Tar Pit - Tomb of Doom (2019)
Following a few line-up adjustments and a hard-to-find demo, the Portland-based quintet of Tar Pit have emerged with their debut album, boasting about forty minutes of hot-blooded doom metal across its five tracks. Drawing from the late-'70s/early-'80s vibes of basements, dungeons, and caverns, along with the inclination to build expansive narratives, the group tempers the quirks of yesteryear with some firm structuring, focused production handling, and a meaner demeanor. The tracks flow into each other with fine style, the grooves are deep and dirty, and the guitar solos, when they arise, are both vivacious and suitably downcast.
As the album goes on, it really gets its hooks into you, aided by the clever positioning of the tracks; they start out with the longest song, then gradually shorten them down to the middle, then grow them back out on the way to the end. It's a neat way of accelerating the pace without sacrificing any of the weight, and seeing it put to use on a first album impresses further how much potential this band has. There's nothing to detract from Tomb of Doom's power as an album in its own right, though, with no sign of the fumbles or self-conscious second-guessing that so regularly pop up to pull down early works. If anything, my complaint would be that it feels a little short, but at the same time, that helps them keep it trim and punchy.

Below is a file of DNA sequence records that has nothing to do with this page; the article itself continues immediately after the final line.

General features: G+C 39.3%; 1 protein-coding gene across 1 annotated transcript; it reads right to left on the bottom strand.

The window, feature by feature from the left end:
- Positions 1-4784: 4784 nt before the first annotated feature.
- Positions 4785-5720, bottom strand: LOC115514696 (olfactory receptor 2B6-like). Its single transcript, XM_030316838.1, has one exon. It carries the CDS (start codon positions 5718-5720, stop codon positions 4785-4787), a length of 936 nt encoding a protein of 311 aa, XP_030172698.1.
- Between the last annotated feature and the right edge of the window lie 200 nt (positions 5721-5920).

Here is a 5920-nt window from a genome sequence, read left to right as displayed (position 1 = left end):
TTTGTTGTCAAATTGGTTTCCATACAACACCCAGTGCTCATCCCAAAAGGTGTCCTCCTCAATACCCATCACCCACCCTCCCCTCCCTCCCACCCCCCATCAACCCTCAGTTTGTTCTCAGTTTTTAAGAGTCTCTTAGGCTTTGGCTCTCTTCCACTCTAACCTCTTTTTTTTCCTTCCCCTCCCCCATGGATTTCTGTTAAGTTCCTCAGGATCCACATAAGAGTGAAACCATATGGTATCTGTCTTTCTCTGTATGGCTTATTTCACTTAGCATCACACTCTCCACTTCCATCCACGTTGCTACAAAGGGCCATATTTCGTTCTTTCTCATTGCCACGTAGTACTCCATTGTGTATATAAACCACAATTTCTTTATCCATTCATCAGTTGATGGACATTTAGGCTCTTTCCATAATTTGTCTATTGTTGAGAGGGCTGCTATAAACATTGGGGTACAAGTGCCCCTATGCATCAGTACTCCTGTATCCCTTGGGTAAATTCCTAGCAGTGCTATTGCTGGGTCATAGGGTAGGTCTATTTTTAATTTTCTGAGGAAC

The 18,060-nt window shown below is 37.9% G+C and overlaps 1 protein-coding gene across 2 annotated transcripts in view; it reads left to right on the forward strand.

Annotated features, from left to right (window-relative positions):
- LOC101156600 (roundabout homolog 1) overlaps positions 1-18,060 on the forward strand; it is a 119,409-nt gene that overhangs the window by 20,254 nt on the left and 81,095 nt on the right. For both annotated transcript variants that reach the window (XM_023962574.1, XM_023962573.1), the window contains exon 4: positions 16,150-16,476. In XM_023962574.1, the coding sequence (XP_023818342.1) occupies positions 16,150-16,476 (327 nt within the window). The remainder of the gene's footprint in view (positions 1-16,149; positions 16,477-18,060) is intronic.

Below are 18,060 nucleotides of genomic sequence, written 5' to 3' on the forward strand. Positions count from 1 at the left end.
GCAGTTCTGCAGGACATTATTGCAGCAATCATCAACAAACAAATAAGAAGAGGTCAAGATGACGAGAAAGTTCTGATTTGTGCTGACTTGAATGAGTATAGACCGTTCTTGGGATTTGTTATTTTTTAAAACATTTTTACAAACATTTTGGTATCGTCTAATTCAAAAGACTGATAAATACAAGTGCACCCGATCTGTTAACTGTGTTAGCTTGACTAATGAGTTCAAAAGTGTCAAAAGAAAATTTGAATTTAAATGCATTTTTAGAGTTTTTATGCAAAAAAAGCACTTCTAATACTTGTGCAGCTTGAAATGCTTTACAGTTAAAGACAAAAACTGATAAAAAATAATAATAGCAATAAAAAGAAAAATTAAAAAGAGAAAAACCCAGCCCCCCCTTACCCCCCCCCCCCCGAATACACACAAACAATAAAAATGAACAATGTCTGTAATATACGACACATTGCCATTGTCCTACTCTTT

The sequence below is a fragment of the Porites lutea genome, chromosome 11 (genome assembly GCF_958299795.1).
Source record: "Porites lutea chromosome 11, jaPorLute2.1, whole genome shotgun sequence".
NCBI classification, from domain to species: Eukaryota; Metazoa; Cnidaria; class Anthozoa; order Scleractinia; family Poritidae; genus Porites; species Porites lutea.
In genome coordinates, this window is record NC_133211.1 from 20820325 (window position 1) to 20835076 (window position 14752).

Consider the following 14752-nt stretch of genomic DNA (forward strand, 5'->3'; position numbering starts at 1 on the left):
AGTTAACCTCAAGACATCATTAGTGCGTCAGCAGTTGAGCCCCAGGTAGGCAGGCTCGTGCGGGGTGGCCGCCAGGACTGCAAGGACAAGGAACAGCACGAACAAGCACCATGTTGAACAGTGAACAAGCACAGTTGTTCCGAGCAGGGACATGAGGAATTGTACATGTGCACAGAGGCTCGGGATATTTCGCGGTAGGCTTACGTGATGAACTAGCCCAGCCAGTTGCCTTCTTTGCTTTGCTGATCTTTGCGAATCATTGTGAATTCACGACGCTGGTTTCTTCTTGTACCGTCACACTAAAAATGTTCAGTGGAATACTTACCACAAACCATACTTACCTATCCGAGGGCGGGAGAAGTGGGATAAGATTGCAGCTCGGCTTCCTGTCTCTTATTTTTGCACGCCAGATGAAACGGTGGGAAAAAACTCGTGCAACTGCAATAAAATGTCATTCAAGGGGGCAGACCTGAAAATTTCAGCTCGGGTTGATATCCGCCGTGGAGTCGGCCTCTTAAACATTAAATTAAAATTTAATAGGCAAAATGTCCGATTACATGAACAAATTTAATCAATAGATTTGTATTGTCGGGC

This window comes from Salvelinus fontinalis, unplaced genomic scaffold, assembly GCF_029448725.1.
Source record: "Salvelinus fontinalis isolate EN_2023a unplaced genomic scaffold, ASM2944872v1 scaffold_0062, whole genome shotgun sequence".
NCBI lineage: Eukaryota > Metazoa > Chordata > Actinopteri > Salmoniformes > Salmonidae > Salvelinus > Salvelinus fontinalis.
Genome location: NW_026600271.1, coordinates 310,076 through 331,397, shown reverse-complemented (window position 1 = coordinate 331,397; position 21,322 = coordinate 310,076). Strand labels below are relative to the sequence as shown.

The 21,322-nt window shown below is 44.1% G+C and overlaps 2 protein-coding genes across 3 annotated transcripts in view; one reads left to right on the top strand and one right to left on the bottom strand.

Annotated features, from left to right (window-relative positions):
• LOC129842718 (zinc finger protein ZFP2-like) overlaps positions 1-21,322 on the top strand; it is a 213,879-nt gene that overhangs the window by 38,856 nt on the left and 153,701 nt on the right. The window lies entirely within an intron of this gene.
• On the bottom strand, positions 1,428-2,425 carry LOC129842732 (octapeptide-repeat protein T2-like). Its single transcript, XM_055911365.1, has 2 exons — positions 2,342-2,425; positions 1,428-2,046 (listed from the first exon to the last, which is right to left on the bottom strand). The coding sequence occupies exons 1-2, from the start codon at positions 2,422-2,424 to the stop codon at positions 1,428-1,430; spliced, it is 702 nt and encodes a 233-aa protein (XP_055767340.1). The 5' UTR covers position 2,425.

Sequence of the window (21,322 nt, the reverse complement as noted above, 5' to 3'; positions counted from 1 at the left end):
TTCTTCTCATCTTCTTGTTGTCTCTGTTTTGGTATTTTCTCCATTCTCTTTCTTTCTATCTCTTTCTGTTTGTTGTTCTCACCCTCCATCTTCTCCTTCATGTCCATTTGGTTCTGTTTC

While I'll be sour that I won't have a chance to see these guys live anytime soon, that's somewhat salved by the knowledge that a copy of the album is on its way. Check them out for yourself, snag a copy of the cassette pressing if that's a format you rock (only 100 copies made), and keep your ears perked for more to come from Tar Pit. In the musical world, at least, 2019 is starting off on a good note.
For Fans Of; Below, Blood Farmers, Goya, Merlin, Saint Vitus
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